F is for Failure

F is for Failure

I considered a much stronger F word for this post but thought better of it as I am tired of people pontificating about the use of strong language. I don’t like being on the receiving end of a ticking off, especially when I disagree fundamentally with the stance the other person is taking; it’s a waste of energy getting that angry about something I cannot change.

For the record, despite these daily posts following (how original…) an alphabetical order, I am very much not doing any challenge, I am not linked up, affiliated, attached or otherwise part of anything that IS doing such a challenge. I’m not even sure that writing a daily blog post for 26 days can be considered a challenge and I don’t want a nice little sticker for my blog calling myself a “survivor” of such an enterprise. So apologies to anyone who thought I was unaware of such things and needed instructions on how to do it properly, induction into the rules and regulations of taking part and of the benefits of using certain tags and of the greater numbers of visitors I’d enjoy if I did. After a significant time floating around the blog-o-sphere, I have seen dozens of similar initiatives come and go; the so-called blog awards that were no more than a combo of popularity contest and chain letter seem to have died a death, thankfully.

I have always failed at being clubby. Like Groucho Marx, I’m suspicious of any club that would have me as a member. I don’t understand the need for many of the things that go around the world of blogging. When I first began blogging in 2009, there were (and probably still are) lots of communities of bloggers who obsessively followed each others’ blogs, collected comments like stamps, and for whom reciprocity was an iron-clad rule. The obligation that if someone has liked or subscribed to your blog, or commented, you must reciprocate in all particulars has always bothered me. If I like a blog, I like it. End of. I don’t expect the blogger to come and like mine, add it to their blog roll, subscribe to each post or anything else just because I did it for theirs. I did it because I wanted to. Not for anything else.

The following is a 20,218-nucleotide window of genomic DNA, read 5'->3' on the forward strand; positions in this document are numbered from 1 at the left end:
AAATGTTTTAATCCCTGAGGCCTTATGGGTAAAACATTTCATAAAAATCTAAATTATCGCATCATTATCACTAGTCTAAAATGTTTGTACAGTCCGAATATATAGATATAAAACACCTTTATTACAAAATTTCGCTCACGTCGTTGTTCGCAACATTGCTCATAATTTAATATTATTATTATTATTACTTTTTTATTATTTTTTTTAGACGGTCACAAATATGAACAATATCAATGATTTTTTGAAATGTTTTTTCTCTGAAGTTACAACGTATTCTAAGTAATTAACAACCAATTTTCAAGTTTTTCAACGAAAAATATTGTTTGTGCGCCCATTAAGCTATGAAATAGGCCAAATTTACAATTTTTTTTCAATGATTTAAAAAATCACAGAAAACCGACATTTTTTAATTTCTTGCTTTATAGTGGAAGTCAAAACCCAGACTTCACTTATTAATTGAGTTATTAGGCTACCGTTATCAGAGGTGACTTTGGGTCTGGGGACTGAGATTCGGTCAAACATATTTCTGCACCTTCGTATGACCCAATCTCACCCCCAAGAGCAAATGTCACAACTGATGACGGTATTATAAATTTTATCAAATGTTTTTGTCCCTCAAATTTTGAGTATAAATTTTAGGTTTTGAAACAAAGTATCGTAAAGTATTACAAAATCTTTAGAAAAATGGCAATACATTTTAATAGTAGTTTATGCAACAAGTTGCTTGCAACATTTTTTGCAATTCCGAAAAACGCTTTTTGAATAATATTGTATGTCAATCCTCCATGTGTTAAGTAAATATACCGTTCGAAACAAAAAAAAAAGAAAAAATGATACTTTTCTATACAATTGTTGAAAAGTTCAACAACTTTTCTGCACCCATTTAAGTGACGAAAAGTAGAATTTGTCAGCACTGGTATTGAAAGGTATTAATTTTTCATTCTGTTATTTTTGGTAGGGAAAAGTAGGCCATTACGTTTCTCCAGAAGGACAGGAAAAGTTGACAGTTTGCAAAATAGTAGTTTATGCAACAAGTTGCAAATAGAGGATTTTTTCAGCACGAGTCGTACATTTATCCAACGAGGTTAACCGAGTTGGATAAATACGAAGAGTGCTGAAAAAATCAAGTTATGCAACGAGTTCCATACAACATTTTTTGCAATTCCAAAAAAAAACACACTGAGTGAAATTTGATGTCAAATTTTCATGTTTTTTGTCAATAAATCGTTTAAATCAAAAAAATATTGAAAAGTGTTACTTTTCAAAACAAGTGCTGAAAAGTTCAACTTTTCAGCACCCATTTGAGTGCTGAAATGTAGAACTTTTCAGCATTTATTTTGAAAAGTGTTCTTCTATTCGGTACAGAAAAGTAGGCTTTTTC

Some years ago I briefly belonged to a group on FB, which had the stated aim of authors helping each other. It was (I soon learned) rigid in its requirements, Pharisaical even. You were obliged to share blogs and tweets of books, regardless of whether you had read them, let alone liked them, if you wanted the same done for your work. There are not hours enough in the day to read even the samples of the numbers of books produced by the members of that group; some put out new books every few months. As for reviewing…well, don’t even go there. I started to feel that I was something that crawled out of the oceans and these shining gods were more than human; not only could they write a book every month or two, they could read dozens and review them, and tweet them and …well, they had feet of clay. Because they didn’t do all that, obviously. I left. I flounced, actually, with a somewhat self-righteous farewell note that I don’t regret. I felt (and feel) that to have got any benefit out of being a part of it I would have been selling my soul in small slices, with a side order of integrity.